Pennsylvania Abortion Staffers Wrongfully Prescribe Drugs

State   |   Steven Ertelt   |   Jul 26, 2011   |   3:48PM   |   Pittsburgh, PA

Four employees at an abortion business in western Pennsylvania have been charged in connection with wrongfully prescribing prescription drugs for an employee at the Allegheny Women’s Center.

The Associated Press indicates three staffers at the abortion business and a former registered nurse who once worked there face charges from state prosecutors. The officials say the current and former medical director for the abortion facility authorized the ordering of a prescription weight loss drug for an employee at the abortion clinic. The employees was reportedly using the drug to battle anxiety and depression and that employee also faces charges of selling the drug to a friend and the former nurse.

State officials say the employee got 1200 pills of the prescription drug on demand and considered the pills a part of his benefit package for working at the abortion center.

“The discovery of illegal drug activity at this abortion center points out a reckless disregard for the law,” said Maria Vitale, Education Director for the Pennsylvania Pro-Life Federation, in an email to LifeNews. “We applaud Governor Tom Corbett for establishing yearly inspections of abortion facilities in Pennsylvania.  We are hopeful that the state legislature will follow suit by ensuring that abortion facilities abide by the safety standards of ambulatory surgical facilities. Who knows how many other illegal activities are occurring at abortion centers in Pennsylvania?”

This is the second problem this year alone involving staff at abortion centers and the misuse of prescription drugs.

The Arizona Medical Board, in February, issued a decision restricting the medical license of abortion practitioner Gabrielle Goodrick for abusing prescription drugs. Goodrick had her license to practice medicine restricted in December 2010 due to abuse of prescription medication.  The board issued a Order for Probation with License Restriction and findings of fact and conclusions of law restricting her use of intravenous and prescription medication and putting her on probation for five years.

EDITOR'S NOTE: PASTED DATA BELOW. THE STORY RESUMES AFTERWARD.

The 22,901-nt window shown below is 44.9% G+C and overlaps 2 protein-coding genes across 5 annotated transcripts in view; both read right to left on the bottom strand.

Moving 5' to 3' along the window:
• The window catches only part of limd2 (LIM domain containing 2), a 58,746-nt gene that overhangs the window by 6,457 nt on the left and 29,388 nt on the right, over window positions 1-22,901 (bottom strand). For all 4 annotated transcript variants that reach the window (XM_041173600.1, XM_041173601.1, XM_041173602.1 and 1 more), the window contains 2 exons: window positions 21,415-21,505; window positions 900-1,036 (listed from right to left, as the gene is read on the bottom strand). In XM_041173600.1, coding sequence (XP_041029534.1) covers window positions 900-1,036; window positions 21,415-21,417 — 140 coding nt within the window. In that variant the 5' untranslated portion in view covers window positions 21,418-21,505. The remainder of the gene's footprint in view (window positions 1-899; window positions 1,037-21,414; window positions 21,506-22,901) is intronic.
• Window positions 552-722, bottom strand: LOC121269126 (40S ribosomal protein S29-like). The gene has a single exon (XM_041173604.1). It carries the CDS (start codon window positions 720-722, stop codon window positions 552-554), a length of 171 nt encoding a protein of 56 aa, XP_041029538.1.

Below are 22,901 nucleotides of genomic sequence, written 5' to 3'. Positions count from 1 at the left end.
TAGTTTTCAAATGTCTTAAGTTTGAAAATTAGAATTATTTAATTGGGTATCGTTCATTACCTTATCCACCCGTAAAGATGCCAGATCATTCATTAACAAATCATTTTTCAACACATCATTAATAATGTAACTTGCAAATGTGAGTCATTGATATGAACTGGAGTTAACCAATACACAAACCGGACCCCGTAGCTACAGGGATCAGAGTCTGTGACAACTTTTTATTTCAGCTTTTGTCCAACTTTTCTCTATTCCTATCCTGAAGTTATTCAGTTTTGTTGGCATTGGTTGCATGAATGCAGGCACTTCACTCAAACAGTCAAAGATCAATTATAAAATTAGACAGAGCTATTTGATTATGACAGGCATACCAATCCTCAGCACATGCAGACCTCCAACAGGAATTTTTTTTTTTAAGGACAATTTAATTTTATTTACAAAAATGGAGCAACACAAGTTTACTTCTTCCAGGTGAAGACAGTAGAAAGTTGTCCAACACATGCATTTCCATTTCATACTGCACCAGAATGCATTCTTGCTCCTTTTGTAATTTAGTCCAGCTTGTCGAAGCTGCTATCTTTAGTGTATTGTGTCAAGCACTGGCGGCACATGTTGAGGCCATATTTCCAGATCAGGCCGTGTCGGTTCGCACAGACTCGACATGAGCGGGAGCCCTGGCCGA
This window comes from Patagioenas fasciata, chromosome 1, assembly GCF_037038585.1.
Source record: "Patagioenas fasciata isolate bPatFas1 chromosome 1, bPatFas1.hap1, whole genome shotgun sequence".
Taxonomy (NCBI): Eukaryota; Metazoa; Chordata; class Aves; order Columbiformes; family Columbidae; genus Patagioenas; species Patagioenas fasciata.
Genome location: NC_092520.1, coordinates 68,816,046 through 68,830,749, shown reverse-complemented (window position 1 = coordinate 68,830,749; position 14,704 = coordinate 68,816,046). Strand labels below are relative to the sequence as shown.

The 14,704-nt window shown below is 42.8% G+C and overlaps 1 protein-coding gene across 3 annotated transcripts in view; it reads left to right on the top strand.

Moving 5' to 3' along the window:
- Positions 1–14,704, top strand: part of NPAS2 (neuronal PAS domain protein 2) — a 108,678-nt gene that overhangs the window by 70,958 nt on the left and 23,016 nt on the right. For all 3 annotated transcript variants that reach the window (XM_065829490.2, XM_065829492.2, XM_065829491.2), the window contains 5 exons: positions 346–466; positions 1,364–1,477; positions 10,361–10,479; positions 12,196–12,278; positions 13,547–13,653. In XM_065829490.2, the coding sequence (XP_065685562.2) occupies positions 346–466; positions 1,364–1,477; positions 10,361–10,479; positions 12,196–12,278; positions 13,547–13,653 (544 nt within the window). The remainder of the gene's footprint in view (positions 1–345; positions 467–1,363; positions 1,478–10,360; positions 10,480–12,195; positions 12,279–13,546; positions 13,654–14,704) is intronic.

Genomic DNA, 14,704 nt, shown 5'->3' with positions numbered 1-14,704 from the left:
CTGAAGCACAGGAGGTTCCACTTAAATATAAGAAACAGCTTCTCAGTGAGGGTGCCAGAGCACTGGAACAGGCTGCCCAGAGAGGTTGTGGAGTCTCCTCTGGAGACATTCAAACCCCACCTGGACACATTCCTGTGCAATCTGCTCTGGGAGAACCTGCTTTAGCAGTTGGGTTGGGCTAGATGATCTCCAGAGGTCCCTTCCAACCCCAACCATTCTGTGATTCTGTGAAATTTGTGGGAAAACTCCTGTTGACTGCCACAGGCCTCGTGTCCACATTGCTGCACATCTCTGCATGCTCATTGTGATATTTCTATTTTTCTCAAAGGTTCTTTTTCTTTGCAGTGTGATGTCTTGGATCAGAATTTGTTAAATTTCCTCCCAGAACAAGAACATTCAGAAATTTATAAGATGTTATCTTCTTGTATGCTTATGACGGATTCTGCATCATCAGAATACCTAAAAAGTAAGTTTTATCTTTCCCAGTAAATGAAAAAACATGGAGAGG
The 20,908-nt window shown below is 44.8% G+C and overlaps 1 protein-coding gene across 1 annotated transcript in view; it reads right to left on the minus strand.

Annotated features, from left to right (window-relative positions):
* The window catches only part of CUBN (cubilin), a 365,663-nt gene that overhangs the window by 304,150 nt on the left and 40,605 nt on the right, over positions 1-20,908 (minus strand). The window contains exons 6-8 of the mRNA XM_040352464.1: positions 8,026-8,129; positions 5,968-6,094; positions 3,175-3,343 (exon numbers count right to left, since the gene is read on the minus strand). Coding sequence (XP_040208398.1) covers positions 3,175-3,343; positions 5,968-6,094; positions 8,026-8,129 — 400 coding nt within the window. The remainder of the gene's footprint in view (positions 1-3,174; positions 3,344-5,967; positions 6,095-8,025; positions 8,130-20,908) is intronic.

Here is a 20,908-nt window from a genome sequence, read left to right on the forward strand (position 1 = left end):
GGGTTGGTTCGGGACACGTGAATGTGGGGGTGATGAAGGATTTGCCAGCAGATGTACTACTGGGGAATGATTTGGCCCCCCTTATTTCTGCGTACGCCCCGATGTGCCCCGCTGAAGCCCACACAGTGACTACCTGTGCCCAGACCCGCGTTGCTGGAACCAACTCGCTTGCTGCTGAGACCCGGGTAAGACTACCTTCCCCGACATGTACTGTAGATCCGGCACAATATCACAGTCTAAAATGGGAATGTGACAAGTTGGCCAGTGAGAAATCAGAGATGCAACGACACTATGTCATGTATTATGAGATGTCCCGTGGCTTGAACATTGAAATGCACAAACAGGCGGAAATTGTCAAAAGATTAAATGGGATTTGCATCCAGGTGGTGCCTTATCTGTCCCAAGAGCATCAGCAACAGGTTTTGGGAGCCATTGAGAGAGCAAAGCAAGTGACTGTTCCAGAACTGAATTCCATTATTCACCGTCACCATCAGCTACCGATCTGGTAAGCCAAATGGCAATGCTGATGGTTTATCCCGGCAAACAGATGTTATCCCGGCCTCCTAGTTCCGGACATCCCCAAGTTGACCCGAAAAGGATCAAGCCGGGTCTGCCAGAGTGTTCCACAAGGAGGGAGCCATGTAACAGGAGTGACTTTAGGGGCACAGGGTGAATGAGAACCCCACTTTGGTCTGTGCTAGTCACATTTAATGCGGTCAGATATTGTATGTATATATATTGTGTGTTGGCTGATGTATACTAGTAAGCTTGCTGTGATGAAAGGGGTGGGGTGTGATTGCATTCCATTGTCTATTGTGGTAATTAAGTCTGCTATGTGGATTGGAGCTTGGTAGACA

Goodrick, who formerly worked for Planned Parenthood, has her own private abortion business in Phoenix.

John Jakubczyk, a pro-life attorney who is the former president of Arizona Right to Life, brought the new information to light and said Goodrick’s problems reflect the horror abortion practitioners eventually have to confront about the kind of work they do.

“Her problems reflect the similar problems many have seen in other abortionists throughout the country,” he said. “Former abortionists speak of the addictions, the personal, and emotional problems that cast a dark cloud over their lives. Tragically most abortionists fail to realize that killing babies and putting women at risk will take a toll on the soul. Simply stated such actions will kill the soul if not stopped.”

“Throughout the country, we are seeing the deadly impact of abortion on everyone’s lives, be it the baby, the woman, the clinic worker, the abortionist, the nurse,” he said. “So who really benefits from abortion? No one.”

Also, earlier this year, the Allegheny Women’s Center was found to have deficiencies by state officials in the aftermath of national revelations about the horrors at the abortion business Kermit Gosnell.

Three Pittsburgh-area abortion centers — Allegheny Women’s Center in East Liberty, Magee-Womens Hospital of UPMC, Oakland and Planned Parenthood of Western Pennsylvania, Downtown — were found to have issues after state health inspectors examined the centers. The failure by state officials during the administration of pro-abortion Governor Tom Ridge to ensure compliance with health and safety laws is credited as part of the reason Gosnell’s abortion center went so far in killing and injuring women and newborn infants during and after abortions.

The Pittsburgh Tribune-Review newspaper indicates seven western Pennsylvania abortion centers were inspected and three were found to have problems that, state records show, have since been corrected.

The Allegheny Women’s Center was found to not have proper equipment readily available to resuscitate patients, did not have a heart rate display monitor that was checked “for proper function and possible electrical leakage,” and did not have portable oxygen available for use in surgical abortions. The newspaper revealed today that the clinic director, Debra Miller, informed the state that the problems have been corrected.